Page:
tion can affect all kinds of agreements, but that can be within the contemplation of all the parties to an agreement at any time, whether it is an agreement to hire personal services or to hire or rent premises or assets, with which we are dealing. I certainly consider that that must be contemplated.

The tax may be such that one party will get less. That is not affecting the relationship between the two parties but the relationship between the party and the Government or the party and the Income Tax. What the Amendments seek to do is to alter the consequences of an arrangement which has been made, and if one does that one is then interfering by law in an arrangement which has been perfectly lawful and about which the parties who entered into it anticipated the consequences that would flow from the law as it existed when the agreement was made—that is, unless one accepts the fact of retrospective legislation. If one accepts that, one is saying that although an agreement was entered into when it was right and lawful to do so it is now considered that it was so wrong that the Government intend to ensure that the parties to the agreement do not get the benefits and the Government also intend to show that it was a wrong agreement.

That is an understandable position, but it is wrong to say that that does not involve an element of retrospection. I suggest that it does. When arrangements of this kind are made the results are shared between the two parties. The tax is charged on only one, and it is obviously impracticable to apportion it. One party would have to bear the whole of the tax imposed to neutralise the tax advantage which has arisen, notwithstanding the fact that the other, the financier, would, in such an arrangement and agreement, have got for himself a very substantial part of the benefit.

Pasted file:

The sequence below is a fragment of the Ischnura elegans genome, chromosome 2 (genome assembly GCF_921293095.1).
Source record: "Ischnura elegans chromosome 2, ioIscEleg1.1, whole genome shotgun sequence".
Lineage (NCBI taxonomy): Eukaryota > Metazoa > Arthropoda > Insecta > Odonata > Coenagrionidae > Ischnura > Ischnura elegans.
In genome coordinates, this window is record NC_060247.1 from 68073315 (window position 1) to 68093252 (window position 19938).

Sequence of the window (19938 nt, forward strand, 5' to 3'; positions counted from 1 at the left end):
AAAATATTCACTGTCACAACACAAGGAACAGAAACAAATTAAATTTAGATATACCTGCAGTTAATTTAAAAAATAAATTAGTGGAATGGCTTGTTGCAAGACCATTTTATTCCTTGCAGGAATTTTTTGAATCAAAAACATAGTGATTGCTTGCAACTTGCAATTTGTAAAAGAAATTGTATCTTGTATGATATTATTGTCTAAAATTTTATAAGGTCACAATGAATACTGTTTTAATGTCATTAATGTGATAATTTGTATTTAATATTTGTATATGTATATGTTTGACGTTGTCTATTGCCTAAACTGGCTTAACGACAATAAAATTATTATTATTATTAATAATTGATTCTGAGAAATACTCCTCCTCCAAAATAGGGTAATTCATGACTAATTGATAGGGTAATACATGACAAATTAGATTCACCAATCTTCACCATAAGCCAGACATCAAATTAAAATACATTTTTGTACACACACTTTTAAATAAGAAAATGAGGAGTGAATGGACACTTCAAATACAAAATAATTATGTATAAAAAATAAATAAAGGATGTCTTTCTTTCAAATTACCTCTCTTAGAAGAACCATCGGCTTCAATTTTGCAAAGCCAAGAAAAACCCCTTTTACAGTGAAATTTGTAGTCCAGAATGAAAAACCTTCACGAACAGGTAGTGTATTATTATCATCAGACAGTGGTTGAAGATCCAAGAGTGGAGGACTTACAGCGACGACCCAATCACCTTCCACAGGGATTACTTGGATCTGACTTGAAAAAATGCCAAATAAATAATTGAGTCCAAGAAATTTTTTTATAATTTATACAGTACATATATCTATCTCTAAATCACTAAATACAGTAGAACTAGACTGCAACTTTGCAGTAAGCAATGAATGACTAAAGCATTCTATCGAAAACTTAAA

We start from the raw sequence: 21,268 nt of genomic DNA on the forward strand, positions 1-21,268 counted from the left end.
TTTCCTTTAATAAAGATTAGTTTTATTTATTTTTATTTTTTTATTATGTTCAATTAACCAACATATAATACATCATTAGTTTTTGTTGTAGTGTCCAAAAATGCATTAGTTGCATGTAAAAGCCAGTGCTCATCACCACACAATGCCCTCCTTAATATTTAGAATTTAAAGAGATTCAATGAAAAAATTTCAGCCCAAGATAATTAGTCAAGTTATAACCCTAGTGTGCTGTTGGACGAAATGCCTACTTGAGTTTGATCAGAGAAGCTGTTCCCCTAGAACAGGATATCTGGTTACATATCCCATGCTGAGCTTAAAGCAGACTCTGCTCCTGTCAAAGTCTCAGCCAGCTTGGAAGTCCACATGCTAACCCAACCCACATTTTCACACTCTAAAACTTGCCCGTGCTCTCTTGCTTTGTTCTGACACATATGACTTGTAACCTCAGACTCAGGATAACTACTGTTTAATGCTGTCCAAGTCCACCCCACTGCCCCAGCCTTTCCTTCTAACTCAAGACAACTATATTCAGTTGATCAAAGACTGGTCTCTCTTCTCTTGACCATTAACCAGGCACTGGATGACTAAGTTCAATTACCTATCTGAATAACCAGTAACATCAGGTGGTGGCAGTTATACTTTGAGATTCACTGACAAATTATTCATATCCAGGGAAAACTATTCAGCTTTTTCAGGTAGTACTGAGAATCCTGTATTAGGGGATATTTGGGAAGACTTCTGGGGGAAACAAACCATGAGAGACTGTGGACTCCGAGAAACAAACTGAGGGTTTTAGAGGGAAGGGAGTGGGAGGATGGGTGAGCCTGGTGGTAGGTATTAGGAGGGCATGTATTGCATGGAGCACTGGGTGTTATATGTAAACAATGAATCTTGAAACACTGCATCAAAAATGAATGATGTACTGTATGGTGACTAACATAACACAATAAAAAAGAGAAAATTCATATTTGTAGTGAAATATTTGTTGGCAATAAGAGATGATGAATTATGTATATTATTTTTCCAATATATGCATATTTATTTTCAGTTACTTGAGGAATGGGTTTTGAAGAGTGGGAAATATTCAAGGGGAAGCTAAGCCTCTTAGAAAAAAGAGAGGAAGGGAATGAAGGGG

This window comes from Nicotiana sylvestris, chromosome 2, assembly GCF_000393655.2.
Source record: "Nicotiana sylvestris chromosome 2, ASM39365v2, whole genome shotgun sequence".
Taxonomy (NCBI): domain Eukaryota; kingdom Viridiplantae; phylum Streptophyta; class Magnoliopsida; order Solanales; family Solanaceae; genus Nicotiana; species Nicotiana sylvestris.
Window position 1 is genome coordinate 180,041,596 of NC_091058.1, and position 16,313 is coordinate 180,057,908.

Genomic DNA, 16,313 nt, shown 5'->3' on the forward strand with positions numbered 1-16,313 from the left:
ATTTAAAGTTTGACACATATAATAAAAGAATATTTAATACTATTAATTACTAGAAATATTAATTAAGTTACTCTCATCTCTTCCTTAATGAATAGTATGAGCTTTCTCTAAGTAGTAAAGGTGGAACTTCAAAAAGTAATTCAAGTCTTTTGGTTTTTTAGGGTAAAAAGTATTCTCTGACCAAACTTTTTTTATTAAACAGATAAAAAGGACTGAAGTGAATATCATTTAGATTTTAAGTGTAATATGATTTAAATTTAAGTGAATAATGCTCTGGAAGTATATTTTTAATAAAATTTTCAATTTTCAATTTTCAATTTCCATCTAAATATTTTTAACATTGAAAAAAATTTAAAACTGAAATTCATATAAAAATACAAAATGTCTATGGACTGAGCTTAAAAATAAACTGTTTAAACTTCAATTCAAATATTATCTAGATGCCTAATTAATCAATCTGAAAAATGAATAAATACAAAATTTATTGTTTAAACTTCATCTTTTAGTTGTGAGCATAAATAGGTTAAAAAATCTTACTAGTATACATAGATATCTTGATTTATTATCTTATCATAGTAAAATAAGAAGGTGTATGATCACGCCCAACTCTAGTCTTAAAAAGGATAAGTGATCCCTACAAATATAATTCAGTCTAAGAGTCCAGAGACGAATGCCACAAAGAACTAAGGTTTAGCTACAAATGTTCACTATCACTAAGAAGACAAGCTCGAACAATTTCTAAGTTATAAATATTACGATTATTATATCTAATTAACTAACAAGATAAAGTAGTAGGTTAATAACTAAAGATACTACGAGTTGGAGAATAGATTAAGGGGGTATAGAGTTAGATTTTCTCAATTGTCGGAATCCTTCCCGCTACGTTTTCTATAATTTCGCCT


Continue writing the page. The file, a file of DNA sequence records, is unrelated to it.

The principle which has been carried out by the Bill is to accept the fact that agreements entered into before Budget Day, before the announcement was made, were lawful, but that they involve tax avoidance, that the Government are seeking by these Clauses to prevent that avoidance in future and that any other method of dealing with the situation would be retrospective legislation, if one likes to call it by another name. For that reason, I advise my hon. Friends to resist the Amendments.

Mr. Diamond

When I spoke earlier, I approached the matter with due humility as one who, in a difficult field, might not be certain that he is right. I have no such humility in this situation. We have established the case absolutely clearly; that the Amendments are correctly drafted and that the purpose of them has been achieved. The difference between the two sides of the Committee does not rest on a question of fact or law but simply on a question of principle, on which we feel extremely strongly indeed. I dare say that hon. Members opposite feel equally strongly the other way, and, therefore, the debate has done nothing but good by bringing this to light.

7.30 p.m.